This downloadable and free employee onboarding checklist template is designed to help employers get prepared in the lead up to an employee’s first day at work. It includes many of the key tasks to complete and documents to prepare before their arrival.

However, being a manual checklist it doesn’t include any of the really cool technology features that are designed to save you time, ensure compliance and create an ‘instagrammable’ first impression. In order to do that you’ll need to check out Worknice’s employee onboarding software.

Much of the template is listed below, but to take it with you, download your free template now:

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Why is an employee onboarding checklist important?

To be organised. With average employee lifecycles on the decline, a well-structured onboarding program that showcases your company culture is more essential than ever.  By being proactive, your employee onboarding will help to:

  • Reducing the compliance headache and legal risks.
  • Getting all the busy work out the way so your new starter can focus on the important things, like meeting the team, setting goals and beginning their journey in your business.
  • Make new hires feel at home with a ready to go workspace complete with everything they need to work.
  • Get a headstart on culture by creating a friendly, collaborative environment.

You can use the following free employee onboarding checklist template as a guide to remind yourself of tasks to do before your new employee’s first day.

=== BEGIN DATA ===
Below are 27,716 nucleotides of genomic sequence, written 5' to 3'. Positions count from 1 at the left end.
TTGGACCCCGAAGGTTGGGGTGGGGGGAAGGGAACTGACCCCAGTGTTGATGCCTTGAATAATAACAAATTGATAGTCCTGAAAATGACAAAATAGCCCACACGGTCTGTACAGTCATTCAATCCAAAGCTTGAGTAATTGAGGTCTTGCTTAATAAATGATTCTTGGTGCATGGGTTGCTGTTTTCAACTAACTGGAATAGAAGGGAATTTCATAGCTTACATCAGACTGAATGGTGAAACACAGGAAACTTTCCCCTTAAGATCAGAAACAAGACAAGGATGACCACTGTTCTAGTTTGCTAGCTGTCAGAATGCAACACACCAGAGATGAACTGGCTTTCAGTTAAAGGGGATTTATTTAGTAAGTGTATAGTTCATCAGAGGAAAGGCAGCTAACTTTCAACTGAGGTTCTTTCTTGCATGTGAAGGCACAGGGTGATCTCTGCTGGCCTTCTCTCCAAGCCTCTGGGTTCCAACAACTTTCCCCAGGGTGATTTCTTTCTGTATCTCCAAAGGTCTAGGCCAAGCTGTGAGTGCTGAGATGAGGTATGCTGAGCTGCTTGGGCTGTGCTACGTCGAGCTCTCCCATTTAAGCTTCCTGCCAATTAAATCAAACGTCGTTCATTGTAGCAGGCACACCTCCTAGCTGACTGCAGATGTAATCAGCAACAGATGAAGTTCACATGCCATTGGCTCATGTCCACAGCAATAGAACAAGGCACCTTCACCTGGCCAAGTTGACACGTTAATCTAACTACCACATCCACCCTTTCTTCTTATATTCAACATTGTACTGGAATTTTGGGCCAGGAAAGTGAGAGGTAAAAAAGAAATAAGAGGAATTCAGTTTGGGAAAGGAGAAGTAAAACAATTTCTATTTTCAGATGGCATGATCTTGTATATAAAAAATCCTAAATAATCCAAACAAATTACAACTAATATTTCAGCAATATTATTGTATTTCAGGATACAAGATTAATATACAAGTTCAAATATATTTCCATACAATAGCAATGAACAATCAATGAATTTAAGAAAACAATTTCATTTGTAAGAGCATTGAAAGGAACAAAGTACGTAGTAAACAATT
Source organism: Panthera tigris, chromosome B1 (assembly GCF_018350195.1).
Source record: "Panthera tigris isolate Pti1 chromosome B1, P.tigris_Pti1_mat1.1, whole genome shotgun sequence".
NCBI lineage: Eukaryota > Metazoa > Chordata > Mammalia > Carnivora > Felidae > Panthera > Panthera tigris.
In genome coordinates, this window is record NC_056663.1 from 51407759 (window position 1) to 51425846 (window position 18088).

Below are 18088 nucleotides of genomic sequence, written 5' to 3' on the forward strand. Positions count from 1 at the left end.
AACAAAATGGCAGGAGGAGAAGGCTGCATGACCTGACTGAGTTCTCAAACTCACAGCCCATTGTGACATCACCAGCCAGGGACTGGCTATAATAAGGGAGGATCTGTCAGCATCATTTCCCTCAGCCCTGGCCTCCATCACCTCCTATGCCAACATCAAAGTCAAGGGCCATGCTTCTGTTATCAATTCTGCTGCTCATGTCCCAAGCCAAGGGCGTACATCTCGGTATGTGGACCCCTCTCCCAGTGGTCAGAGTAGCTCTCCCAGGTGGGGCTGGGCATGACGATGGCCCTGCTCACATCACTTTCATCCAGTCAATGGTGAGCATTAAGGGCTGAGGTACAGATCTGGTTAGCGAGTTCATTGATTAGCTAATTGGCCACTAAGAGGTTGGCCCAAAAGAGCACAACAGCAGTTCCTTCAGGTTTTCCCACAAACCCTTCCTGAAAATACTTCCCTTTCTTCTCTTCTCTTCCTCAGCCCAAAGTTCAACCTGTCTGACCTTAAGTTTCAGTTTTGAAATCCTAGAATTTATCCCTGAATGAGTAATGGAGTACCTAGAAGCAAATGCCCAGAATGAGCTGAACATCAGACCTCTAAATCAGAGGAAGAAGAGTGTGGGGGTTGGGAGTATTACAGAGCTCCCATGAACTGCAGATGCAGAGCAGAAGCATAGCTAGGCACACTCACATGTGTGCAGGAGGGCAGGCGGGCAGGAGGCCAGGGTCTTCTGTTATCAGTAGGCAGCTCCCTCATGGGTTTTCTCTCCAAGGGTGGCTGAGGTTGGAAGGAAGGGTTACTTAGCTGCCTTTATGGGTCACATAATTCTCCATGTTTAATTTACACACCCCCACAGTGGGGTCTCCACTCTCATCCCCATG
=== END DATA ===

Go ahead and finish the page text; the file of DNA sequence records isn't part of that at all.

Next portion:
Free employee onboarding checklist template

New hire employment contract and information to collect

  • Prepare an employment contract to be signed and accepted by your new hire. Using onboarding software, this can be done digitally and in a way that avoids the back and forth. Plus, you’ll receive access to a library of compliant contracts to use as a template. If you are writing one from scratch, here are some sections you need to consider:
    • Job information (location, job title, department, manager)
    • Work schedule
    • Length of employment
    • Compensation and benefits
    • Employee responsibilities
    • Non-disclosure agreement
    • Non-compete agreement
    • Time off policy
    • Termination conditions
  • Send a letter of offer to your new hire. This is a document that provides an overview of the job being offered and the type of relationship that will be expected. Unlike the employment contract, this document does not need to consider compliance with national or state regulations.In your job offer letter or email, include:
    • Job title
    • Department
    • Name and position of direct report
    • Work schedule
    • Start date
    • Compensation
    • Benefits (brief mention)
    • Length of employment
    • The deadline date the candidate needs to respond to your offer.

You could also attach the employment contract, where you describe terms of employment in detail.

  • Complete employment forms required by your country or state law. The most common types of forms new hires fill out are:
    • W-4 form (North America)
    • I-9 form (North America)
    • State tax withholding form
    • Tax file declaration form
    • Employee invention agreement form
    • Direct deposit form
    • Superannuation form

Employee onboarding tasks for your new hire to do:

  • Ask new hires to send you: